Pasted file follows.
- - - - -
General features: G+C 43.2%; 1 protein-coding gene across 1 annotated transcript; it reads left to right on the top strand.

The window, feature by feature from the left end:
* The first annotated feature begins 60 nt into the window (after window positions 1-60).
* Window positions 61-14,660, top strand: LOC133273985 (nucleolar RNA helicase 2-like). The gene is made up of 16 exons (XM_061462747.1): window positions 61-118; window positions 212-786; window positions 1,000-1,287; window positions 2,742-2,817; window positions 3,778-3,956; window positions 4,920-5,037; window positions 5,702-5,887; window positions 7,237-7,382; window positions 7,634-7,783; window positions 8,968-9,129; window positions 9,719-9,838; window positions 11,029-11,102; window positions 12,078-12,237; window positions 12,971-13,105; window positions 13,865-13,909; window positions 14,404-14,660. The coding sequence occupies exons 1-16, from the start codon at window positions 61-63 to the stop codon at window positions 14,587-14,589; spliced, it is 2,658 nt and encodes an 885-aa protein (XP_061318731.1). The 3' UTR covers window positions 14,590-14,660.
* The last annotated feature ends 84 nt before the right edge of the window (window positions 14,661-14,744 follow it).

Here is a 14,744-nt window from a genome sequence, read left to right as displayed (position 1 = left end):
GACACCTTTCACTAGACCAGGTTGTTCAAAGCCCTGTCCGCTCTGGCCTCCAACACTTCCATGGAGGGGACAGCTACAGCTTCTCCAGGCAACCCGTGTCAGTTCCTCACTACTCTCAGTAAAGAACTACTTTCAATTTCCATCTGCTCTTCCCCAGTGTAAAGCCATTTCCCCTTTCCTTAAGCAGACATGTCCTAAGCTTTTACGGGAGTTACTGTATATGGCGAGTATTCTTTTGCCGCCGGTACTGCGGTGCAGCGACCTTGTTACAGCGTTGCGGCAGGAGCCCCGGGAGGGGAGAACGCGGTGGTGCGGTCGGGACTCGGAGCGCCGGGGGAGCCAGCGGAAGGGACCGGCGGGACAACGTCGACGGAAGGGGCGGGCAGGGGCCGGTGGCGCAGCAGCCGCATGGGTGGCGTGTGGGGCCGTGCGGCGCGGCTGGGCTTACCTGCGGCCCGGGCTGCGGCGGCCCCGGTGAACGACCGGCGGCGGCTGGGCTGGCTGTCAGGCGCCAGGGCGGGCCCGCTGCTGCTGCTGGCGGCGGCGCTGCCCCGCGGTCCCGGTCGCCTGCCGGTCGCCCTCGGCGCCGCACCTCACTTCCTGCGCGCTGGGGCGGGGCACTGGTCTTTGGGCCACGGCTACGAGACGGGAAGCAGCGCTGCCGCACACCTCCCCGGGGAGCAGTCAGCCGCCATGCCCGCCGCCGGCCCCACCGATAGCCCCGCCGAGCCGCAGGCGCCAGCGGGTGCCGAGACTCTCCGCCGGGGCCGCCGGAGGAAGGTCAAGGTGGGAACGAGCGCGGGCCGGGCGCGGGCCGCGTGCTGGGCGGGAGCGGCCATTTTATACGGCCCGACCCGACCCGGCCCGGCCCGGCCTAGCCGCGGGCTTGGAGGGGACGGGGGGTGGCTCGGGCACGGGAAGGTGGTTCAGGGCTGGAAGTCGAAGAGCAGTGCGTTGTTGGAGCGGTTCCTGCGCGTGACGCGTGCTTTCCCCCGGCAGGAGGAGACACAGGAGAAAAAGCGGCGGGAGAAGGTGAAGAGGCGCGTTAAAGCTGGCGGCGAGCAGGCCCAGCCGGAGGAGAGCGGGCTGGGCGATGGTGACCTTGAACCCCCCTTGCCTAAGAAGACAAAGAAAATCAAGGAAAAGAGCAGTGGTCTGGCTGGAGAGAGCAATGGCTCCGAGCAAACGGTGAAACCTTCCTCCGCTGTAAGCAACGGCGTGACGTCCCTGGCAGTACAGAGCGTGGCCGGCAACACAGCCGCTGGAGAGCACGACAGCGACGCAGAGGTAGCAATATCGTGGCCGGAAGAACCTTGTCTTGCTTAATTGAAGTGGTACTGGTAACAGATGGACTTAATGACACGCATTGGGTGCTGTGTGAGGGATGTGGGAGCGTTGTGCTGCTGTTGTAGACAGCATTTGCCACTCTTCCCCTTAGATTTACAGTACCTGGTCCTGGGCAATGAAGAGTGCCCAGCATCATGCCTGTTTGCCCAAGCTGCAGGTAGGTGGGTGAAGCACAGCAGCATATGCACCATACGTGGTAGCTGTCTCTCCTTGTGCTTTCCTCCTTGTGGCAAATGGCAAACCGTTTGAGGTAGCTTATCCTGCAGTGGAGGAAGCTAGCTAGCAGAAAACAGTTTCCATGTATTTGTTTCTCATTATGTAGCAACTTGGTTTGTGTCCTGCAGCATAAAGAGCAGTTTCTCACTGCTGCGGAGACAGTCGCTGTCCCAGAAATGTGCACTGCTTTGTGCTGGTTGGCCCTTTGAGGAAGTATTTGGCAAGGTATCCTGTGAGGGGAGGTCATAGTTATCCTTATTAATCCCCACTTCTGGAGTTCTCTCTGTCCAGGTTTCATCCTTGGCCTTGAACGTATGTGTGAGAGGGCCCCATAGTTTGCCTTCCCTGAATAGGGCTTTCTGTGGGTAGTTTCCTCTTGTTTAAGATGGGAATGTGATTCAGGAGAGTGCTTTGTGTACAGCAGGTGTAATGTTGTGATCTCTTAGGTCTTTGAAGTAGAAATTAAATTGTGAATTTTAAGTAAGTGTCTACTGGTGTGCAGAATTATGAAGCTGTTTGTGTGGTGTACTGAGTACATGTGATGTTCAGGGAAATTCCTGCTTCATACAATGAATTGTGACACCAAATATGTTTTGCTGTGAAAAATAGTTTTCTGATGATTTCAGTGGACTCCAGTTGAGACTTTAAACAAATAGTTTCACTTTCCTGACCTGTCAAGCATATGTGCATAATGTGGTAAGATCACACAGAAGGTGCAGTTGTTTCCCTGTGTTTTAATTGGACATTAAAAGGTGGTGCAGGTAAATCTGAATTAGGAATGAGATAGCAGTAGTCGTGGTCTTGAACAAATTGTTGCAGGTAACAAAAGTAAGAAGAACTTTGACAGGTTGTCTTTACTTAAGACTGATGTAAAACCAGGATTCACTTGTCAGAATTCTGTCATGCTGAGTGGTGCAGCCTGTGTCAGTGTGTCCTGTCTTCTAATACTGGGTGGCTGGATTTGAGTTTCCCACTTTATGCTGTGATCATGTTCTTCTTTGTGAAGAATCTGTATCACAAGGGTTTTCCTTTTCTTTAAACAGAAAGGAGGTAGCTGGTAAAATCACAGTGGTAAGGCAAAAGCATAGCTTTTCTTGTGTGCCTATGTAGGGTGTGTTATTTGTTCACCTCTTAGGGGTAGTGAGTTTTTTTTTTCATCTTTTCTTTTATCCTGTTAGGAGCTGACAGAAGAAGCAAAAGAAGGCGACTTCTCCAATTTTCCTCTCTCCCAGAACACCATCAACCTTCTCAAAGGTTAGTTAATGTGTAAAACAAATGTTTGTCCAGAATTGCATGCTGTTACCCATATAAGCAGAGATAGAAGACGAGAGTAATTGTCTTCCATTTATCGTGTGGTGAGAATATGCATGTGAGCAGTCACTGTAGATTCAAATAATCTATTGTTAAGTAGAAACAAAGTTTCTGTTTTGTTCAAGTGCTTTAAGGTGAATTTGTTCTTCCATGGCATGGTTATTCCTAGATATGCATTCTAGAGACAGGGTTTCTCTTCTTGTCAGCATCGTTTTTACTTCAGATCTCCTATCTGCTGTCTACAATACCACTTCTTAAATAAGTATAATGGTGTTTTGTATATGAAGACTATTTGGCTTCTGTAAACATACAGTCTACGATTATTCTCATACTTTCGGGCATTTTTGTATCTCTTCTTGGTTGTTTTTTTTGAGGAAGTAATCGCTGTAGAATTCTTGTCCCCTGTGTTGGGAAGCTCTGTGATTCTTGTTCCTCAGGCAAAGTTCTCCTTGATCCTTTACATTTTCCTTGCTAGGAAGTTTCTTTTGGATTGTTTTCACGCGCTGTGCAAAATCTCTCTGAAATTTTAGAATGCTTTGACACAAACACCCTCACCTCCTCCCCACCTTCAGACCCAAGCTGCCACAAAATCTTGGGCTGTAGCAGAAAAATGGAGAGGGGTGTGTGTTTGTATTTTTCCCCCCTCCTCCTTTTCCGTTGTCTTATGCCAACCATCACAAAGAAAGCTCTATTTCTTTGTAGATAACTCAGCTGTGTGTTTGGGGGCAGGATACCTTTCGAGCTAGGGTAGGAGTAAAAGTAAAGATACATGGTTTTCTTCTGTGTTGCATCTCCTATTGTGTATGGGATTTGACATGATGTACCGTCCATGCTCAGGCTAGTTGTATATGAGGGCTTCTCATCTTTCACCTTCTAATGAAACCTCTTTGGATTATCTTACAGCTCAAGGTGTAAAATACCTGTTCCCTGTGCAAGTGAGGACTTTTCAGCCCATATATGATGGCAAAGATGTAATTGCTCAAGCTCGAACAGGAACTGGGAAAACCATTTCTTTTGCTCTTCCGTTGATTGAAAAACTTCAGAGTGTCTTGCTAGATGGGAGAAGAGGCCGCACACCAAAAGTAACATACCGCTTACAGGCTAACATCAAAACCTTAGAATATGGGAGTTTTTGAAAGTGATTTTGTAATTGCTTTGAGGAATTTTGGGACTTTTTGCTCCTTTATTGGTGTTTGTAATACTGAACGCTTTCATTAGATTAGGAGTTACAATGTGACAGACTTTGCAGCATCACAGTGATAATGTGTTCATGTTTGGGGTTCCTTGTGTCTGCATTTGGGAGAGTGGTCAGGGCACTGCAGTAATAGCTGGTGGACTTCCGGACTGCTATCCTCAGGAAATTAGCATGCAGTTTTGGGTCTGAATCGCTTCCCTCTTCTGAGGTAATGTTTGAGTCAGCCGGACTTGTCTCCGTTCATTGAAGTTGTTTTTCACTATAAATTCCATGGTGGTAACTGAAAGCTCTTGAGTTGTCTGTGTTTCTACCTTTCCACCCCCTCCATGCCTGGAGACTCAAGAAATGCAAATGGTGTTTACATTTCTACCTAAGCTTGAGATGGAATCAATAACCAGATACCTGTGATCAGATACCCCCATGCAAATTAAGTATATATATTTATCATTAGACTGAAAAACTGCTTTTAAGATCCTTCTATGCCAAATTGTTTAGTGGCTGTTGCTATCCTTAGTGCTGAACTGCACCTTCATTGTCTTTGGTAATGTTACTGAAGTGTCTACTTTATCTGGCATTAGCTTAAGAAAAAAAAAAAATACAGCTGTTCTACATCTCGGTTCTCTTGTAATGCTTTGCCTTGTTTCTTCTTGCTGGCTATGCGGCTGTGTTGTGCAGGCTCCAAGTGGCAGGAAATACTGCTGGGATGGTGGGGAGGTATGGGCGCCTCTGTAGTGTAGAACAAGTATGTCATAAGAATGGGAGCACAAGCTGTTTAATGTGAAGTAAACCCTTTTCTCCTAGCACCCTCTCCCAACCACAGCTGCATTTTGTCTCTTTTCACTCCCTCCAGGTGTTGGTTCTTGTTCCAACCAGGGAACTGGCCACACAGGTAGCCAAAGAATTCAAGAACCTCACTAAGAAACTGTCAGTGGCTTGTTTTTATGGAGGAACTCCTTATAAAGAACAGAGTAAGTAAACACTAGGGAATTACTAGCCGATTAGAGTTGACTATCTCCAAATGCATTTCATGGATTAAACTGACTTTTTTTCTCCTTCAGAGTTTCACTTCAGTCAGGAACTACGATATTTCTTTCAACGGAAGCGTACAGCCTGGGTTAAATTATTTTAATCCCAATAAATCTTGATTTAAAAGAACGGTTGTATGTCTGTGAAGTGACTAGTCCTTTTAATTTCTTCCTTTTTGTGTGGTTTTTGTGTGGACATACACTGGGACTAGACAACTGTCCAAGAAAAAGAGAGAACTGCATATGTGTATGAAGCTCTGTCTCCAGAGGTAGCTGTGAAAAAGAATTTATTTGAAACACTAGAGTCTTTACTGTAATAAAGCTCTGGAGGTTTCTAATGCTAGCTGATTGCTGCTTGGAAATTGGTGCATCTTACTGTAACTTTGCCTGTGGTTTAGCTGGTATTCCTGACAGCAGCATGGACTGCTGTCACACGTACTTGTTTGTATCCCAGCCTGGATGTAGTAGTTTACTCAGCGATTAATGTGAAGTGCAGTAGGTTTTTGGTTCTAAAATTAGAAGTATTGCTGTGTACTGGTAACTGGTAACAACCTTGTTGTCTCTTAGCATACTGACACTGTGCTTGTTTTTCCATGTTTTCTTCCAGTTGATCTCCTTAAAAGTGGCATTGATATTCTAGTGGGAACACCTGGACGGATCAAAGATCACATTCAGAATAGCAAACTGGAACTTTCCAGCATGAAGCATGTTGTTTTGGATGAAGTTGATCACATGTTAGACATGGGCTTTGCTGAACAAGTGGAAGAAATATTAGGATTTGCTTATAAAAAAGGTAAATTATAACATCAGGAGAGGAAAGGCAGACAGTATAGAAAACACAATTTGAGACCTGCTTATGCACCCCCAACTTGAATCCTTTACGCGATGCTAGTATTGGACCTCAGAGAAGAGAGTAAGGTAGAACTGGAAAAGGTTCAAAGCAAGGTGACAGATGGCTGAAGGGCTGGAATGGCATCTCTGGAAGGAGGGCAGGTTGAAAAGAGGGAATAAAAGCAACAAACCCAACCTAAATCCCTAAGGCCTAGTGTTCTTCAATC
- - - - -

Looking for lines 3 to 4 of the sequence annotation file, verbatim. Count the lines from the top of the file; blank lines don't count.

* The first annotated feature begins 60 nt into the window (after window positions 1-60).
* Window positions 61-14,660, top strand: LOC133273985 (nucleolar RNA helicase 2-like). The gene is made up of 16 exons (XM_061462747.1): window positions 61-118; window positions 212-786; window positions 1,000-1,287; window positions 2,742-2,817; window positions 3,778-3,956; window positions 4,920-5,037; window positions 5,702-5,887; window positions 7,237-7,382; window positions 7,634-7,783; window positions 8,968-9,129; window positions 9,719-9,838; window positions 11,029-11,102; window positions 12,078-12,237; window positions 12,971-13,105; window positions 13,865-13,909; window positions 14,404-14,660. The coding sequence occupies exons 1-16, from the start codon at window positions 61-63 to the stop codon at window positions 14,587-14,589; spliced, it is 2,658 nt and encodes an 885-aa protein (XP_061318731.1). The 3' UTR covers window positions 14,590-14,660.